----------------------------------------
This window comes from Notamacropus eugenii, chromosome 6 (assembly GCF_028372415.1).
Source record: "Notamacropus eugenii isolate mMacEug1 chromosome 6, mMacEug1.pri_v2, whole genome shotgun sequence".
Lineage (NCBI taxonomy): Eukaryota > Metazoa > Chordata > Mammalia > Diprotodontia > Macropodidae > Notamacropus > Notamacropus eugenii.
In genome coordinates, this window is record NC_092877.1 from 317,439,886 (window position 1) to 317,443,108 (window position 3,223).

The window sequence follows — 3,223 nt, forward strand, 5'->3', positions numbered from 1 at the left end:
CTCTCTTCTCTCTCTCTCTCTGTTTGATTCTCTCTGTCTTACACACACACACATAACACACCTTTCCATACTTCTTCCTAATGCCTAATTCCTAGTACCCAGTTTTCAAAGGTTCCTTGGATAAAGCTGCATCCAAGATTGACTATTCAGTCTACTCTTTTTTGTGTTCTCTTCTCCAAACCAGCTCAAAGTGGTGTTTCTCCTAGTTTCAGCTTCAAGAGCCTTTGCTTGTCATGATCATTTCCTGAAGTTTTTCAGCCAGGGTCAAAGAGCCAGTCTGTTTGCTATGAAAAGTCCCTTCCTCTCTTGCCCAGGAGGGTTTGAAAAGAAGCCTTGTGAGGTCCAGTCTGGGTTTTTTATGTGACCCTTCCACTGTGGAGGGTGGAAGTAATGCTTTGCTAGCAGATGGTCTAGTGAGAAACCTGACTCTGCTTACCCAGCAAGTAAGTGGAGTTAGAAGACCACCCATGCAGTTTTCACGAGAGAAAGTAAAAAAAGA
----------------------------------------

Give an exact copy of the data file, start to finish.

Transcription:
This window comes from Notamacropus eugenii, chromosome 6 (assembly GCF_028372415.1).
Source record: "Notamacropus eugenii isolate mMacEug1 chromosome 6, mMacEug1.pri_v2, whole genome shotgun sequence".
Lineage (NCBI taxonomy): Eukaryota > Metazoa > Chordata > Mammalia > Diprotodontia > Macropodidae > Notamacropus > Notamacropus eugenii.
In genome coordinates, this window is record NC_092877.1 from 317,439,886 (window position 1) to 317,443,108 (window position 3,223).

The window sequence follows — 3,223 nt, forward strand, 5'->3', positions numbered from 1 at the left end:
CTCTCTTCTCTCTCTCTCTCTGTTTGATTCTCTCTGTCTTACACACACACACATAACACACCTTTCCATACTTCTTCCTAATGCCTAATTCCTAGTACCCAGTTTTCAAAGGTTCCTTGGATAAAGCTGCATCCAAGATTGACTATTCAGTCTACTCTTTTTTGTGTTCTCTTCTCCAAACCAGCTCAAAGTGGTGTTTCTCCTAGTTTCAGCTTCAAGAGCCTTTGCTTGTCATGATCATTTCCTGAAGTTTTTCAGCCAGGGTCAAAGAGCCAGTCTGTTTGCTATGAAAAGTCCCTTCCTCTCTTGCCCAGGAGGGTTTGAAAAGAAGCCTTGTGAGGTCCAGTCTGGGTTTTTTATGTGACCCTTCCACTGTGGAGGGTGGAAGTAATGCTTTGCTAGCAGATGGTCTAGTGAGAAACCTGACTCTGCTTACCCAGCAAGTAAGTGGAGTTAGAAGACCACCCATGCAGTTTTCACGAGAGAAAGTAAAAAAAGA